Australian vice-captain Rachael Haynes has announced her retirement from both international and state cricket effective immediately, although the 35-year-old will still play in the WBBL this season.
Fittingly, it means Australia’s gold medal triumph at last month’s Commonwealth Games was Haynes’ final game, topping off an incredible career littered with success.
The top-order batter also claimed three T20 World Cup and two ODI World Cup victories throughout a career that started back in 2009.
Named as stand-in captain for the 2017 World Cup and serving as Meg Lanning’s deputy since that time, Haynes said being a leader within the Australian side was one of her greatest achievements.
“One of the great things about having a long career is watching those around you develop. I’m extremely proud of the way this team has brought players in and nurtured their development,” said Haynes.
“The ability to help players transition smoothly has been instrumental to our team’s success. To be a leader within this environment has been the greatest privilege of my career.”
Haynes expressed her appreciation for her family and friends in her statement on Thursday morning, while she said it was her teammates who kept her at the top of her game throughout the later years of her journey with the national side.
“To all the teammates across my career, you are the reason I’ve played as long as I have. You’ve inspired me to be better every day. I’ve learnt something from all of you, on and off the field,” she said.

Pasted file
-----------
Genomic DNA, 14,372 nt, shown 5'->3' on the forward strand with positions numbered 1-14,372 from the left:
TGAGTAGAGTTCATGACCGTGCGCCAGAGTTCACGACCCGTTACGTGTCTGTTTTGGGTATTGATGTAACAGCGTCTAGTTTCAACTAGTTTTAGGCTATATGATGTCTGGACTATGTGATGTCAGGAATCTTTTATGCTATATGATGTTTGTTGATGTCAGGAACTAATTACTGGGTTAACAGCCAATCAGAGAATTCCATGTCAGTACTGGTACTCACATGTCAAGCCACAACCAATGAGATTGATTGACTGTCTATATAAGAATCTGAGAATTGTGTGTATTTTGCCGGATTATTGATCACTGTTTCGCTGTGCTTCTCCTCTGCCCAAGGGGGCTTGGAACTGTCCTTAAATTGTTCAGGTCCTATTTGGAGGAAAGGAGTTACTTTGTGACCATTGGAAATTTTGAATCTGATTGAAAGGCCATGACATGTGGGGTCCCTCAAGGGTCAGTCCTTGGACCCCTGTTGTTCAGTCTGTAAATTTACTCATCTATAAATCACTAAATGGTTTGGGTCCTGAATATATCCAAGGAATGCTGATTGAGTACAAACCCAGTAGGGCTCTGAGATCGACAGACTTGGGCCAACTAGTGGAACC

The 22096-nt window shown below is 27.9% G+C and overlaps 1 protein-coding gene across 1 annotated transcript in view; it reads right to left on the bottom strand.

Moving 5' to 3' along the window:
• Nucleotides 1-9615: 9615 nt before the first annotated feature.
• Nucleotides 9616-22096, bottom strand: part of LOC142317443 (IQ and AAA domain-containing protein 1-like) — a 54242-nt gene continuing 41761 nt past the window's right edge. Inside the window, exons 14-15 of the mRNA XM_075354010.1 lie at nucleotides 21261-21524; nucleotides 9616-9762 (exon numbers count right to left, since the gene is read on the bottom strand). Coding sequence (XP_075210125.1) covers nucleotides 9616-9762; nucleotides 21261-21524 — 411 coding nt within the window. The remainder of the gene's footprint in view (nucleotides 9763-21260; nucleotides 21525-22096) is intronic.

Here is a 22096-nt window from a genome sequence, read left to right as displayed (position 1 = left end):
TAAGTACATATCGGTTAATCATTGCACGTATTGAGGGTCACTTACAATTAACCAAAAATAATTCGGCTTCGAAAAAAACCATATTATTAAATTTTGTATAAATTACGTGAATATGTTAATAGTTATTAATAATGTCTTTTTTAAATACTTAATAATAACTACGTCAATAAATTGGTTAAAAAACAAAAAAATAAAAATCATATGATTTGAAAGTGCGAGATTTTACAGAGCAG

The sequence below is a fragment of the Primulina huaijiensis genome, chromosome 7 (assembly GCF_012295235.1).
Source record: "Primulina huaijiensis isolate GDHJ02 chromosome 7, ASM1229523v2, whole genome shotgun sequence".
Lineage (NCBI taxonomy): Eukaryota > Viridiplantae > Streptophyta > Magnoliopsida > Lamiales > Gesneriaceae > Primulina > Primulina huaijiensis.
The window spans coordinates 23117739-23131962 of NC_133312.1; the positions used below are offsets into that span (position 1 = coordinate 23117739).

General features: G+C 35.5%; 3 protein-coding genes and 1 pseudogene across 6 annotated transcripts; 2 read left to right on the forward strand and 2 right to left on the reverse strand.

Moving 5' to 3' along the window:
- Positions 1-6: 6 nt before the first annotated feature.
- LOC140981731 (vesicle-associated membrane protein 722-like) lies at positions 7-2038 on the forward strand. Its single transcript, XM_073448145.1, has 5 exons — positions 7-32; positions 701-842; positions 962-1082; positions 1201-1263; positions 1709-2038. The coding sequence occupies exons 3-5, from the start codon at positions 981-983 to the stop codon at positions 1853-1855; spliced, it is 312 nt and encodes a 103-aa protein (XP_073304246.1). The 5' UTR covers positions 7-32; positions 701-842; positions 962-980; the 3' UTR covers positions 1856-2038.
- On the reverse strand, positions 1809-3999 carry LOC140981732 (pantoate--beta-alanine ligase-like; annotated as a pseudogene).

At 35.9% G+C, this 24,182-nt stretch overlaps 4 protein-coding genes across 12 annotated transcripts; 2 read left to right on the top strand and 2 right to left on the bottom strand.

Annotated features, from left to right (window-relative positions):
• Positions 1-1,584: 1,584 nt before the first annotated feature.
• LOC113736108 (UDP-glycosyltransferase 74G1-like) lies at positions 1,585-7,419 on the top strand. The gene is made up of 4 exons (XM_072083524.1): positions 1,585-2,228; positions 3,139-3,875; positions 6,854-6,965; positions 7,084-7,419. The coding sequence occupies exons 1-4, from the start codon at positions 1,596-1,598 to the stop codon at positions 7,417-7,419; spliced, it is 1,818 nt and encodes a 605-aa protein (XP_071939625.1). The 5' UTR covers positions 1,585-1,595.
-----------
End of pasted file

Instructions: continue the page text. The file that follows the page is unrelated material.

“You’ve challenged me as a player, helped me grow as a person and most importantly, made cricket fun.”
After 167 games for the women’s national side – six Tests, 77 ODIs, and 84 T20s – Haynes will have only her matches with the Sydney Thunder to worry about this season.
Cricket Australia chief executive Nick Hockley praised Haynes for her contributions to the game and said he hoped she would stay involved for many years to come.
“Rachael has been an inspirational figure for kids coming into the game and to her many teammates, and has played an integral part in the advancement of cricket as a sport for women and girls, both here in Australia and around the world,” he said.
”We look forward to watching Rachael in the WBBL this season and hope she maintains a close connection to the game in coming years.”
Haynes’ departure from the Aussie team continues a string of senior personnel moving on, with coach Matthew Mott taking up a role with England’s men’s side earlier this year, while Meg Lanning announced she would be stepping away from the game indefinitely in August.
PHOTO: Rachel Haynes by Bahnfrend is available HERE and used under a creative commons license.